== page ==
Marc Faber’s Contrarian Play: Cash Is The Most Underappreciated Asset

Admittedly, Faber his call to hold cash is contrarian, and not the type of tip you would expect from a gold bull. Still, thinking about it, he has a valid point. His belief is not to hold cash for the long term. His point is that stocks and bonds are overvalued and not attractive as long term investment. As the markets are likely to be shaken up thoroughly in the coming months, it is wise to hold cash in order to jump on the opportunities that will pass by.

Faber on his contrarian play, via CNBC:

I don’t see any asset that is terribly attractive. The most underappreciated asset is cash. Nobody likes cash. In the next 10 years, you will earn precisely 0 percent. In fact, you will lose money because Ms. Yellen is a money printer like all the others, and she will make sure that the dollar will depreciate in real terms. But for the next 6 months, cash will be most attractive. I don’t want to be in cash, but in the coming 6 months a lot of opportunities will come along.

Faber on (the absence of) inflation:

Inflation is an increase in the quantity of money and credit. The symptoms occur in a variety of forms. You can print money in the US, but it could happen that it does not boost economic activity in the US but only in China or in Vietnam or Indian and so forth. It can boost wages in India, it can boost real estate prices in London, and so forth, because we have a global economy. Stating there is no inflation is an error.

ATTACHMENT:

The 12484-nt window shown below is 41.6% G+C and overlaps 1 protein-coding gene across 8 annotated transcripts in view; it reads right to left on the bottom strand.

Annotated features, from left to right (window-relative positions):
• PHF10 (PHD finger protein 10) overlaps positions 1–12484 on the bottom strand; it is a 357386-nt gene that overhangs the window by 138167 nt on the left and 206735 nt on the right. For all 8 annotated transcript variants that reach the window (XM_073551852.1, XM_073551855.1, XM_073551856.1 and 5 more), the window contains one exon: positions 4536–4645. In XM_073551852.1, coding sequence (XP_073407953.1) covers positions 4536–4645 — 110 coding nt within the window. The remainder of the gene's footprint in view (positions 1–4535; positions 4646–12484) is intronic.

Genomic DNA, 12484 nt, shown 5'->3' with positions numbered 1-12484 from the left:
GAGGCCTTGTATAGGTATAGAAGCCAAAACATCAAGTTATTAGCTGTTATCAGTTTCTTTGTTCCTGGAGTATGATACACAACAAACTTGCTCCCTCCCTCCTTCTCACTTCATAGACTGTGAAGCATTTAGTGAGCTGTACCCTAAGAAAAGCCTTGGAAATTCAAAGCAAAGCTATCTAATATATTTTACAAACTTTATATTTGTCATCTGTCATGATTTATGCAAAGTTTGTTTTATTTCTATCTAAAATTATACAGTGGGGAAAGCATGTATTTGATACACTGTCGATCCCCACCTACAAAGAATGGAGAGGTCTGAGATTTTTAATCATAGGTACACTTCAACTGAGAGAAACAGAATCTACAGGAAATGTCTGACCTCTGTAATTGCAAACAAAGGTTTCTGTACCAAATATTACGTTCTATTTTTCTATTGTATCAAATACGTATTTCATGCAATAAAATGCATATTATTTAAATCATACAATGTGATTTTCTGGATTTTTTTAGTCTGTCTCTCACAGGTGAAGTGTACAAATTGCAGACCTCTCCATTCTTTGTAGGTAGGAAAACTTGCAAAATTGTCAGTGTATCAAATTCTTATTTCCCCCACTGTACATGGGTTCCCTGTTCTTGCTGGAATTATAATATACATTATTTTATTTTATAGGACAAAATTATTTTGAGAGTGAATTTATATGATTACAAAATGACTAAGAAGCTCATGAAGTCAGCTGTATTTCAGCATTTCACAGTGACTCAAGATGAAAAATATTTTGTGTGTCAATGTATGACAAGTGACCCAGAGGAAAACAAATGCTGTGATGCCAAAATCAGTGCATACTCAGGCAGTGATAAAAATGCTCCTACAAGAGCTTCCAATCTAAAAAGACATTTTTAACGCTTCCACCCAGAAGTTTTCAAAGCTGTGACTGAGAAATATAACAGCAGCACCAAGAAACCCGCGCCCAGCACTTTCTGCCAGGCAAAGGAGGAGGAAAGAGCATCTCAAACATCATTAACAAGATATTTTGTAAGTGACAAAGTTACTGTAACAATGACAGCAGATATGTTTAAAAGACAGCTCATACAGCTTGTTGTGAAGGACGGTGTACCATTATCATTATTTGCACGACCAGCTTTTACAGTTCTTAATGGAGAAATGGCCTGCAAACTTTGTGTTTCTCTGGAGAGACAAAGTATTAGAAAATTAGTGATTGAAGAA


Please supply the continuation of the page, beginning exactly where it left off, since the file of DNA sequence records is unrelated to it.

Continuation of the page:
He continues:

In case things turn out bad again, the central bankers have one thing left: money. When they start throwing out money, it will lead to price increases. Nobody can deny that anywhere in the world energy prices are substantially higher than they were ten years ago. Nobody can deny that food prices are up. Nobody in the US can deny that insurance premiums are up. So, to throw money at the system, at some point will lead to some more visible (!) pressure on consumer prices. Stocks has basically done nothing since the beginning of the year. But long term bonds are up 12% this year. Now, during the next downturn, I believe stocks and bonds will go down at the same time.

Faber also explains that we are 30% more levered than during the financial crisis. Total credit, including government debt, corporate debt and consumer debt, is higher than in 2008/2009.

It is really a smart view if you think about.



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